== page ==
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Is your tap water safe for drinking? Well, a wide range of pollutants can drag on both the healthiness and even aesthetic of your water, including toxic contaminants and disease, as well as minerals such as calcium and magnesium. Although the city water treatment facilities are required by both state and federal law to maintain your water to a safe enough drinking standard, they are not required in the same way to reduce the hardness of your water (significant presence of minerals), and they cannot easily account for potential irregular increases in contaminants due to stormy weather runoff into municipal water canals, for instance.

This may sound discouraging, but don’t worry. This is where water filtration and softening systems come in to protect you and your home!

Reverse osmosis drinking water: Fact and Fiction 

Reverse Osmosis systems further filter your water by passing it through a semipermeable membrane dedicated to removing contaminants from your water, including chlorine, fluoride, and lead. They are also especially effective against proteins produced by bacteria.

The taste, look, and smell of your water only improve when these types of pollutants are removed from your water. Who doesn’t want that?

RO systems are typically easy to maintain as they are conveniently accessible and normally require a simple filter change. Essentially, there’s a ton of benefits for your family and your home, with very little effort involved.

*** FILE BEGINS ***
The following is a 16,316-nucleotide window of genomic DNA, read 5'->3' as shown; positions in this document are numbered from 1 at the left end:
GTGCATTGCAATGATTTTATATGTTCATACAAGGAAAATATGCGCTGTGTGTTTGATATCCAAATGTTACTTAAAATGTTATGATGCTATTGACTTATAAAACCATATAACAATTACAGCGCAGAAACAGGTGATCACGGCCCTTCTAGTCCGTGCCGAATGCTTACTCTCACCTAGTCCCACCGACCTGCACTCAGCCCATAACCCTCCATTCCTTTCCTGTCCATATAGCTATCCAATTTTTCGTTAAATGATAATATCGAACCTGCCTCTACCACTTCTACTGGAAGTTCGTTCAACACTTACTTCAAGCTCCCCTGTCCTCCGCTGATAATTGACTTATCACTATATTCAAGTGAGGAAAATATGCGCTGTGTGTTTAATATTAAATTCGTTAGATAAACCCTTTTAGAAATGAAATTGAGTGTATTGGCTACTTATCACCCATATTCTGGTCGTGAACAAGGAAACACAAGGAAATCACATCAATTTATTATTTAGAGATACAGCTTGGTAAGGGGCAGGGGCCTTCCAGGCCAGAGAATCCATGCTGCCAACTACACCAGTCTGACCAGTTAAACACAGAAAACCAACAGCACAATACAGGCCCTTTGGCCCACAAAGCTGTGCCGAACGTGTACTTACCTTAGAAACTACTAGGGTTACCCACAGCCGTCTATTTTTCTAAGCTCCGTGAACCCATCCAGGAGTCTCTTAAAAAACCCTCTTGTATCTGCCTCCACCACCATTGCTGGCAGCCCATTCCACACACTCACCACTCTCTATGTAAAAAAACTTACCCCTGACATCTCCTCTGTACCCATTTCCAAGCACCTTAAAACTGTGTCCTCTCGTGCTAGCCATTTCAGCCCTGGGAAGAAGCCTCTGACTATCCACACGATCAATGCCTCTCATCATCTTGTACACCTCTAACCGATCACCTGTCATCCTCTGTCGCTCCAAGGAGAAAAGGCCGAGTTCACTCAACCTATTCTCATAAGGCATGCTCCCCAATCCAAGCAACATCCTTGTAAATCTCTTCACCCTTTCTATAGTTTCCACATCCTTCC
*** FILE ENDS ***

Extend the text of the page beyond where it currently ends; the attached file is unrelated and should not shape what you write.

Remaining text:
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Is drinking reverse osmosis water bad for you?

There is no evidence to suggest that water from an RO system is in any way harmful to anyone who drinks it. However, if your particular health needs require you to have higher pH in your drinking water, then there are optional filters that compensate by reintroducing the good minerals and electrolytes to your water during the filtration process in your RO system.

Is drinking reverse osmosis water good for you?

On the other side, when you drink water from a reverse osmosis system, you’ll be hydrated and just fine, with no harm done to you. And given the effectiveness of RO systems against bacteria, plenty of homeowners even attribute the improvement of their gut health to RO!

Does RO Waste Water?

RO systems typically use 4 gallons of water for every 1 gallon of purified water you receive, depending on the quality and pressure of your municipal water supply.

However, the rest of the water isn’t “wasted”, but is actually recycled back into your system or circulated into the hot water line.

As soon as you start using your faucet, RO systems typically will initiate the filtration process and replace the water you used, filtering an average of about 50 gallons a day.

Keeping up with your RO’s filter replacement and maintenance will keep your “water waste” from rising. And depending on your system, there are upgrades offered to reduce wasted water during the filtration process, thus maximizing your ready supply of purified water and reducing wear and tear on your filters.

Reverse Osmosis Vs. Bottled Water

Many people looking for a clean drinking water solution turn to bottled water. However, there are some considerations that might make you rethink that choice and choose an RO system instead.

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How to Install a Reverse Osmosis Drinking Water System 

Instead of a whole-home RO system, there are under-counter units available that can be installed by yourself!

Here is the basic process for installing one of these under-counter units in your home: